Desmond Elliot and other Nollywood directors aspire to “grow beyond the walls of Nigeria.” They aim to showcase to the world films that break out of the typical Nollywood guerilla filmmaking style. Nollywood actress Patience Ozokwor knows all too well what types of films these directors are trying to outrun.

Known as Mama Africa to her fans, Patience has been often stereotyped in films as the wicked African woman who sucks her teeth, fights, and plots evil at every turn.

New Nollywood filmmakers and directors are the subject of the New York Times Op-Doc Nollywood Heights – a short documentary on Nollywood’s origins and future. The 20-year old industry, which takes in half a billion each year, is one of the largest private sector employment sources for Nigeria and stands behind only Bollywood and Hollywood in revenues.

Elliot’s 2011 film I’ll Take My Chances is a dance movie, a genre that is not very much explored in African films though there are lots of possibilities for films that incorporate dance. Traditional African dance forms have spread globally and influenced most aspects of any dance you would find on any continent.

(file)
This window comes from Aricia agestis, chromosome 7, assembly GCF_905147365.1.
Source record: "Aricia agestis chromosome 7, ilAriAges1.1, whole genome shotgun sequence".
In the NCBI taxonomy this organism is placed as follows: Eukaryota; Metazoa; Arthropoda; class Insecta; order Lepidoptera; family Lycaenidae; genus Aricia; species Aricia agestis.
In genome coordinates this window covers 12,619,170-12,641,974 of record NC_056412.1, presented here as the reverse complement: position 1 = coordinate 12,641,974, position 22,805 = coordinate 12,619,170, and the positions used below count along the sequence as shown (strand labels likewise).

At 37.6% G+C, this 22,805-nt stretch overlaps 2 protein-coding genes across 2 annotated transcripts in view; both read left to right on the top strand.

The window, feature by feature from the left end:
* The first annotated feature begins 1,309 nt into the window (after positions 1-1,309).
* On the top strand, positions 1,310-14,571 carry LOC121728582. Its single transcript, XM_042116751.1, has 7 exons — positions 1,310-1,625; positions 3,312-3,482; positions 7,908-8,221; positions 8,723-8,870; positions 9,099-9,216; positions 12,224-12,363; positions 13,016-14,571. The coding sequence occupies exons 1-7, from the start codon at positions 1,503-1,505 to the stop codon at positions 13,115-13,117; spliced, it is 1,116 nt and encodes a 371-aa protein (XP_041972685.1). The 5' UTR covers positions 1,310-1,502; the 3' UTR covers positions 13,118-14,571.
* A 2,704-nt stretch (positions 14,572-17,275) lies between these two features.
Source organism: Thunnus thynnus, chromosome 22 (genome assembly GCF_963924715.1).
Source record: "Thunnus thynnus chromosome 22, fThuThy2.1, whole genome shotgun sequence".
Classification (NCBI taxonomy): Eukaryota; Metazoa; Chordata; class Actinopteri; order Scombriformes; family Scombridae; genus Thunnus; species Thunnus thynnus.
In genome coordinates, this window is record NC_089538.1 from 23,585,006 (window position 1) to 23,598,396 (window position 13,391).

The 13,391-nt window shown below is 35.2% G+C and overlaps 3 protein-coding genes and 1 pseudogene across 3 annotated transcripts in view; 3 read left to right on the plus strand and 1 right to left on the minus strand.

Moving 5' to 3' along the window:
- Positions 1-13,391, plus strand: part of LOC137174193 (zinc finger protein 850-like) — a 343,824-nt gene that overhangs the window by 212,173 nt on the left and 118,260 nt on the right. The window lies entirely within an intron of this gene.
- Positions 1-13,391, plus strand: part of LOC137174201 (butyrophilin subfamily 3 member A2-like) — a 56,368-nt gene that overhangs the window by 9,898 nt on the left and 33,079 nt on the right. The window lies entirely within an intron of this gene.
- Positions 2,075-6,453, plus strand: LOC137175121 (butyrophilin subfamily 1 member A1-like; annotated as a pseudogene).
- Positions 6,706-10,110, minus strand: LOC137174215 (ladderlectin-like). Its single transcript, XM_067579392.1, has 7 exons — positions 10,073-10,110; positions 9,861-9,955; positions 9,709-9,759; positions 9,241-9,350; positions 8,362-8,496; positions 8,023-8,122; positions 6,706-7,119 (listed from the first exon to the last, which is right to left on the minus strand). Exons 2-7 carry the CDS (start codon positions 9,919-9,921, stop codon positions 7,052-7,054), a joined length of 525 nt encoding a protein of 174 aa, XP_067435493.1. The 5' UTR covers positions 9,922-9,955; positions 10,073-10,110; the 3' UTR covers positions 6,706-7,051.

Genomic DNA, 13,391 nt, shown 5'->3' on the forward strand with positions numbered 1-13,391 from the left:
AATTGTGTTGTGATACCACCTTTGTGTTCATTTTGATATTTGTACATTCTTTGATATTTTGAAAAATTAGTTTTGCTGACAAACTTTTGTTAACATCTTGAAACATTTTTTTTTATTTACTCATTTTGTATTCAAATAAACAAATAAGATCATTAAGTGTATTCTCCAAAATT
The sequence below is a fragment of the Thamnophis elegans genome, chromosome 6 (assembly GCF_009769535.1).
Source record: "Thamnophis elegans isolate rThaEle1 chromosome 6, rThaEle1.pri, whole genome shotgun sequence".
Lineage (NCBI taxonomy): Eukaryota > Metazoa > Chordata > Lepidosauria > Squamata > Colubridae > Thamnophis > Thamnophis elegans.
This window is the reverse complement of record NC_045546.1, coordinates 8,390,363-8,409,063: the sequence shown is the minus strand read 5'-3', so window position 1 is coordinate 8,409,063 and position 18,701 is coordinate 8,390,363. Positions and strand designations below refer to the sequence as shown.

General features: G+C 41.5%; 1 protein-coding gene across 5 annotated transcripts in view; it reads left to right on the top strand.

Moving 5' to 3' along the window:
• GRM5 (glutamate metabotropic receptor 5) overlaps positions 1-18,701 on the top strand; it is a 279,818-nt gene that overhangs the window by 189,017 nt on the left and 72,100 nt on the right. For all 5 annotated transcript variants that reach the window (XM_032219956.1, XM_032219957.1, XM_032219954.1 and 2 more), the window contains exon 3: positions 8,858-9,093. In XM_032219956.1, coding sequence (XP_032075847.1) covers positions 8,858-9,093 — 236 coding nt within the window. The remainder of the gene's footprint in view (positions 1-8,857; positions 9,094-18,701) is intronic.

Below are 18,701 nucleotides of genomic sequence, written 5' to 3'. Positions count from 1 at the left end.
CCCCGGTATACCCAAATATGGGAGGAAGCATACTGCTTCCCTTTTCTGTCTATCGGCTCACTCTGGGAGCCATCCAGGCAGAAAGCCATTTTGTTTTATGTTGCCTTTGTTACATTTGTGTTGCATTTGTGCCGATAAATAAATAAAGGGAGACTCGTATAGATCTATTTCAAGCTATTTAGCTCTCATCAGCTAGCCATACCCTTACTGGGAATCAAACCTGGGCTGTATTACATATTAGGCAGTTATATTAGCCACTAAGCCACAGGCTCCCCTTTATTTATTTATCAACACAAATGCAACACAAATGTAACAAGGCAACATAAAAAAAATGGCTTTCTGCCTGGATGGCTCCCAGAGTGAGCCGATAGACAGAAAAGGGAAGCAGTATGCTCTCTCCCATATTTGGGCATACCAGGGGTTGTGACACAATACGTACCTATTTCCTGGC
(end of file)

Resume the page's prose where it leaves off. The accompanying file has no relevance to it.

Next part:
Elliot sees the potential in breaking out to new genres, especially those that highlight the culture and talent found in Nigeria.

Many new Nollywood movies like Chances target their initial releases to theaters, catering to a rising professional class that, rather than buying budget Nollywood movies at the market, indulges in expensive moviegoing.

The problem with moving to theaters, however, is that West African audiences generally haven’t shown a preference for the big screen. High budget movies are appreciated but seen as expensive and only accessible to those with a generous disposable income. Overproduction of low-budget films and audiences’ incessant desires for new content also stifle the possibility of the theater system working.

Elliot and others understand that Hollywood cannot make African movies – at least not ones that Africans will cherish. Nollywood’s authenticity is something that Americans can never grasp. Although American actors try, he says that they can never master the perfect African accent (like Don Cheadle in Hotel Rwanda, Morgan Freeman in Invictus, and Forest Whitaker in Last King of Scotland).

Steady improvement has characterized the Nollywood industry since its inception.

These new Nollywood filmmakers aim to take the industry to new heights, understanding that their authentic African image will only rest upon images that Africans themselves create.


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